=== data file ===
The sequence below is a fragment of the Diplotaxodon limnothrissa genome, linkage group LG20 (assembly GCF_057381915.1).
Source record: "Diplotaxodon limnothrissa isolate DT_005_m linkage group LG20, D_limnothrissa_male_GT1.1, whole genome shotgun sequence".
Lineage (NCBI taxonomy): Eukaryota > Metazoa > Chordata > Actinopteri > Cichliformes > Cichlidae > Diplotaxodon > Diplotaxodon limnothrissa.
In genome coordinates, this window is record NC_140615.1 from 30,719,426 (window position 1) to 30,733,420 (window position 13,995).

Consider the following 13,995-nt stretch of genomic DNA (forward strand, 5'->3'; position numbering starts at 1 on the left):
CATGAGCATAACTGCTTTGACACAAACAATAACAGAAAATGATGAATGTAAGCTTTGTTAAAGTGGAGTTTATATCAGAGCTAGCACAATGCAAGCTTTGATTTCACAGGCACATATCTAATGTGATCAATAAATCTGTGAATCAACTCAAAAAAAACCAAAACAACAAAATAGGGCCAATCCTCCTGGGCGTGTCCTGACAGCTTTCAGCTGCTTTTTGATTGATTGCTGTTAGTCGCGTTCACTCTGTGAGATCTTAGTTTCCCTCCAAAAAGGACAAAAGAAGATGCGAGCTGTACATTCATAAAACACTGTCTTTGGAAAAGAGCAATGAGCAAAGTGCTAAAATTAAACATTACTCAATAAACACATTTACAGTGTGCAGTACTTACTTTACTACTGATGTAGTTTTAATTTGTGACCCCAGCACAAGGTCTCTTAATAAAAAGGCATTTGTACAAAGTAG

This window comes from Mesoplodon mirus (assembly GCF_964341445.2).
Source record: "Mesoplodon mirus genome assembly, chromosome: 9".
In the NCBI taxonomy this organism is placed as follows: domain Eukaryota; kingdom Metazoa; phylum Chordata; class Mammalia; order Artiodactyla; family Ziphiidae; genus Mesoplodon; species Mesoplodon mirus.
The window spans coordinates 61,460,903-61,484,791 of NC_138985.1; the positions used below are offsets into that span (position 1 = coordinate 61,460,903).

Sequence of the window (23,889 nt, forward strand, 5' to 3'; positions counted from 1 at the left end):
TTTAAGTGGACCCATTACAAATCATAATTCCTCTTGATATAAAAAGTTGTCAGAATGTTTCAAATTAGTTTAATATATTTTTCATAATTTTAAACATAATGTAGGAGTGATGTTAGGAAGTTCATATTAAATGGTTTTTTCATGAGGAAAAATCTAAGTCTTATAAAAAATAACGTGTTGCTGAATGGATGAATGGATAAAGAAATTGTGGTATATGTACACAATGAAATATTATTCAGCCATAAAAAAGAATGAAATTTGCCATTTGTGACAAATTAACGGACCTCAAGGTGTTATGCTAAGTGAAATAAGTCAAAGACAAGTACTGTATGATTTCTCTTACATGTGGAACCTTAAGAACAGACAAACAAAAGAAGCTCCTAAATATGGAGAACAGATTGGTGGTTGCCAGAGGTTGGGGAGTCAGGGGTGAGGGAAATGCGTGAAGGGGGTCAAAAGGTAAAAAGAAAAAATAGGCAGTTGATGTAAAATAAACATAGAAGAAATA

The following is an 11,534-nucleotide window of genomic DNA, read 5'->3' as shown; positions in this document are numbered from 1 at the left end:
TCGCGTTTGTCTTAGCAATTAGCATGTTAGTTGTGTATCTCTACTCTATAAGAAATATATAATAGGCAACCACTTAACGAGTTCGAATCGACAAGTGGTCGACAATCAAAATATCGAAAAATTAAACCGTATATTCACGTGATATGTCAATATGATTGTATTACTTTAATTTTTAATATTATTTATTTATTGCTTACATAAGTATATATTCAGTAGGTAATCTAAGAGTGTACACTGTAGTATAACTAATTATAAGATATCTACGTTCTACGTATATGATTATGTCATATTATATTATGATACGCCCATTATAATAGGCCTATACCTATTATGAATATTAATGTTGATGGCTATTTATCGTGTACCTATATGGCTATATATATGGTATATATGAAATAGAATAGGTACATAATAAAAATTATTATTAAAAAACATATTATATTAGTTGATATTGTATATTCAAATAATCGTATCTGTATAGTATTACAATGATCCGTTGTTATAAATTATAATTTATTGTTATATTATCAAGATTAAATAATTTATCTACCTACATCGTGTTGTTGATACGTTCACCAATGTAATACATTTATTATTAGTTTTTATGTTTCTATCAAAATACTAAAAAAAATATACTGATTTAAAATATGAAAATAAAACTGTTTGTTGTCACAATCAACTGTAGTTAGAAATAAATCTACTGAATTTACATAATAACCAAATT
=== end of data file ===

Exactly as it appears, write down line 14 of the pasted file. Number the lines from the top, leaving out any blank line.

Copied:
TCGCGTTTGTCTTAGCAATTAGCATGTTAGTTGTGTATCTCTACTCTATAAGAAATATATAATAGGCAACCACTTAACGAGTTCGAATCGACAAGTGGTCGACAATCAAAATATCGAAAAATTAAACCGTATATTCACGTGATATGTCAATATGATTGTATTACTTTAATTTTTAATATTATTTATTTATTGCTTACATAAGTATATATTCAGTAGGTAATCTAAGAGTGTACACTGTAGTATAACTAATTATAAGATATCTACGTTCTACGTATATGATTATGTCATATTATATTATGATACGCCCATTATAATAGGCCTATACCTATTATGAATATTAATGTTGATGGCTATTTATCGTGTACCTATATGGCTATATATATGGTATATATGAAATAGAATAGGTACATAATAAAAATTATTATTAAAAAACATATTATATTAGTTGATATTGTATATTCAAATAATCGTATCTGTATAGTATTACAATGATCCGTTGTTATAAATTATAATTTATTGTTATATTATCAAGATTAAATAATTTATCTACCTACATCGTGTTGTTGATACGTTCACCAATGTAATACATTTATTATTAGTTTTTATGTTTCTATCAAAATACTAAAAAAAATATACTGATTTAAAATATGAAAATAAAACTGTTTGTTGTCACAATCAACTGTAGTTAGAAATAAATCTACTGAATTTACATAATAACCAAATT